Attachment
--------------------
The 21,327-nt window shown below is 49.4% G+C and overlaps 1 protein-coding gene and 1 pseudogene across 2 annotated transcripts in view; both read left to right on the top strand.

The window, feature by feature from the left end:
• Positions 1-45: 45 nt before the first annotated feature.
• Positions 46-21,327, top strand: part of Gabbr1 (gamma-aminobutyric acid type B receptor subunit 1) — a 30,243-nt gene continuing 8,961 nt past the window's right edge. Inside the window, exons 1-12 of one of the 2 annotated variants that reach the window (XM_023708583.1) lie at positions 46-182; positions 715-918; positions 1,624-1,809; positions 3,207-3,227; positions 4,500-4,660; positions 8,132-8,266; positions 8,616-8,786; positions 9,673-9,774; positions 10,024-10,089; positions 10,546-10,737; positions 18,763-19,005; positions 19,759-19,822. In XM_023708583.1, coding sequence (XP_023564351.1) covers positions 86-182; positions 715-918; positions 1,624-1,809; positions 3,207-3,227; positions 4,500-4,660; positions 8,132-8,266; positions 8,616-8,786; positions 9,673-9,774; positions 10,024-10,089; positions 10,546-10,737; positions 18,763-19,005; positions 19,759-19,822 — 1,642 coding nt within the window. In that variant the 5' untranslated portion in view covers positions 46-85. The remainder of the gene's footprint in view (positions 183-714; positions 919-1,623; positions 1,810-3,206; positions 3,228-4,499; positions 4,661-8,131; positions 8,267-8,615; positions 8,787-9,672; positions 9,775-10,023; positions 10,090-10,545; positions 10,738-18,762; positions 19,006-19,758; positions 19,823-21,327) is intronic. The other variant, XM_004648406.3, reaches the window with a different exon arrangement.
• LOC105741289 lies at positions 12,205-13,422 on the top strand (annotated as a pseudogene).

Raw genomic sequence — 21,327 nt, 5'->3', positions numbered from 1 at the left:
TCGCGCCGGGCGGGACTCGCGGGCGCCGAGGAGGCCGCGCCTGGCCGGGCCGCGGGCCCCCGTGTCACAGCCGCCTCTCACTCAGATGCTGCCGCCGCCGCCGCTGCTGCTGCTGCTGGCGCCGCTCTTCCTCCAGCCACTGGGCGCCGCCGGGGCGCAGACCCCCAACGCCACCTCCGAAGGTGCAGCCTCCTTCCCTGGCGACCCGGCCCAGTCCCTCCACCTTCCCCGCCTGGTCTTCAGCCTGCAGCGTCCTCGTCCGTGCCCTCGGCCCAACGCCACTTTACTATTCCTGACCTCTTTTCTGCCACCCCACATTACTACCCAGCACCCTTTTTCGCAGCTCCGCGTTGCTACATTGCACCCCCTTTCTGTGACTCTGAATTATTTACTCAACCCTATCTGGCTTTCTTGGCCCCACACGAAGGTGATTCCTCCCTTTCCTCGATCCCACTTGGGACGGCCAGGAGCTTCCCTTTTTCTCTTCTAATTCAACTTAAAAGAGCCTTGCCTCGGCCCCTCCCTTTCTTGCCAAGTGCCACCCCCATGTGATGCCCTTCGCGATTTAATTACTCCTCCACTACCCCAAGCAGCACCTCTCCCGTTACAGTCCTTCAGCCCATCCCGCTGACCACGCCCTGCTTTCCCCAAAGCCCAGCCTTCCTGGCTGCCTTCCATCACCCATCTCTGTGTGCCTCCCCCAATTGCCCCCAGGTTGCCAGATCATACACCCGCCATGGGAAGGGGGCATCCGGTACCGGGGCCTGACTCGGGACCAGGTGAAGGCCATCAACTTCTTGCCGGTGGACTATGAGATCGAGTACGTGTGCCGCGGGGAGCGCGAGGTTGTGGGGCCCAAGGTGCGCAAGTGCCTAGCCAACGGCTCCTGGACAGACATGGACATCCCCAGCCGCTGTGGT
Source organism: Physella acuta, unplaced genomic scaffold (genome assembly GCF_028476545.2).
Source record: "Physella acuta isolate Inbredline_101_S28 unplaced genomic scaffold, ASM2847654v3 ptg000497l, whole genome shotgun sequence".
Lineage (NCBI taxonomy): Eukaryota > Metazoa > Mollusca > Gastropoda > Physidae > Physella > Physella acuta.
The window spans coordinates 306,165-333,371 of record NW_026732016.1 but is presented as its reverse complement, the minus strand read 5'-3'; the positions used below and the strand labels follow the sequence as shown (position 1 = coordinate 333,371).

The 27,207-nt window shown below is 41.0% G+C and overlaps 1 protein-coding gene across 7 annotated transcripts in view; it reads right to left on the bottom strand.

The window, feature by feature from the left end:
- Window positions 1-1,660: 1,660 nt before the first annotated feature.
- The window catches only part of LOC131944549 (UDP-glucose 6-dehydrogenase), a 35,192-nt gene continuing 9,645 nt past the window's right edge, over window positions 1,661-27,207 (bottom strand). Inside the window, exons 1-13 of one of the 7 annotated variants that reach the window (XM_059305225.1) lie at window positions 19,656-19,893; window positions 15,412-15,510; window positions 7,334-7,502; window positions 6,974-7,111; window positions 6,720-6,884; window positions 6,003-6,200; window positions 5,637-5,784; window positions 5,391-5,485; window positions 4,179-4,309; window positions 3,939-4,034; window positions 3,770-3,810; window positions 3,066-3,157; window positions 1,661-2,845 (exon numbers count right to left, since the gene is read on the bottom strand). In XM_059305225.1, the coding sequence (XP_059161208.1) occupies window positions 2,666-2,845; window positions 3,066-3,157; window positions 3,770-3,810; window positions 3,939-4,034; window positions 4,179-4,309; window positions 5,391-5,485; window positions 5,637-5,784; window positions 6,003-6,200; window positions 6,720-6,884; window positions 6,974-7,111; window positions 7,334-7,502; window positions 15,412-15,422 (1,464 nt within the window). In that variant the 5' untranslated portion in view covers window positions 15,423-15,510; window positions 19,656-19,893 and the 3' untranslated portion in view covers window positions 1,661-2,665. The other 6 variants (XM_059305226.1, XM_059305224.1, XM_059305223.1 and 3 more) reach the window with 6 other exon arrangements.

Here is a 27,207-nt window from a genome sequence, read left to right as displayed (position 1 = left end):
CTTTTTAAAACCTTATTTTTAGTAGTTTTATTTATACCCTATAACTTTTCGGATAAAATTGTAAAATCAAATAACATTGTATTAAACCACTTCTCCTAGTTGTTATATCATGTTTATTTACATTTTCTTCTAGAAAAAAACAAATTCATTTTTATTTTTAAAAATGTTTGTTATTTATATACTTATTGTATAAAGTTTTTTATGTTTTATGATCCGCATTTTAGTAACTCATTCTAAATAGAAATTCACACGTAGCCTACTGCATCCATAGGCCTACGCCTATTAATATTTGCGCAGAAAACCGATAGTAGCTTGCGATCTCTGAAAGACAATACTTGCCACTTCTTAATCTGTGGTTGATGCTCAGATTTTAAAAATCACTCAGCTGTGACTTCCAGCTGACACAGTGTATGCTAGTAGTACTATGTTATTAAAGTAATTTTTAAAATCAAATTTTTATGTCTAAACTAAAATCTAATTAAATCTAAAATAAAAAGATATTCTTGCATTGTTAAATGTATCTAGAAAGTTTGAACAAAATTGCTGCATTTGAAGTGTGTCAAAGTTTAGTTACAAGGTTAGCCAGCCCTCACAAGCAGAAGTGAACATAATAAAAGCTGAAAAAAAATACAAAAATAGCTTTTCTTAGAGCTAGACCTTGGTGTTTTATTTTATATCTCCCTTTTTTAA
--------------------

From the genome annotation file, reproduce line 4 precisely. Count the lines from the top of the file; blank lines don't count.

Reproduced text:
• Positions 46-21,327, top strand: part of Gabbr1 (gamma-aminobutyric acid type B receptor subunit 1) — a 30,243-nt gene continuing 8,961 nt past the window's right edge. Inside the window, exons 1-12 of one of the 2 annotated variants that reach the window (XM_023708583.1) lie at positions 46-182; positions 715-918; positions 1,624-1,809; positions 3,207-3,227; positions 4,500-4,660; positions 8,132-8,266; positions 8,616-8,786; positions 9,673-9,774; positions 10,024-10,089; positions 10,546-10,737; positions 18,763-19,005; positions 19,759-19,822. In XM_023708583.1, coding sequence (XP_023564351.1) covers positions 86-182; positions 715-918; positions 1,624-1,809; positions 3,207-3,227; positions 4,500-4,660; positions 8,132-8,266; positions 8,616-8,786; positions 9,673-9,774; positions 10,024-10,089; positions 10,546-10,737; positions 18,763-19,005; positions 19,759-19,822 — 1,642 coding nt within the window. In that variant the 5' untranslated portion in view covers positions 46-85. The remainder of the gene's footprint in view (positions 183-714; positions 919-1,623; positions 1,810-3,206; positions 3,228-4,499; positions 4,661-8,131; positions 8,267-8,615; positions 8,787-9,672; positions 9,775-10,023; positions 10,090-10,545; positions 10,738-18,762; positions 19,006-19,758; positions 19,823-21,327) is intronic. The other variant, XM_004648406.3, reaches the window with a different exon arrangement.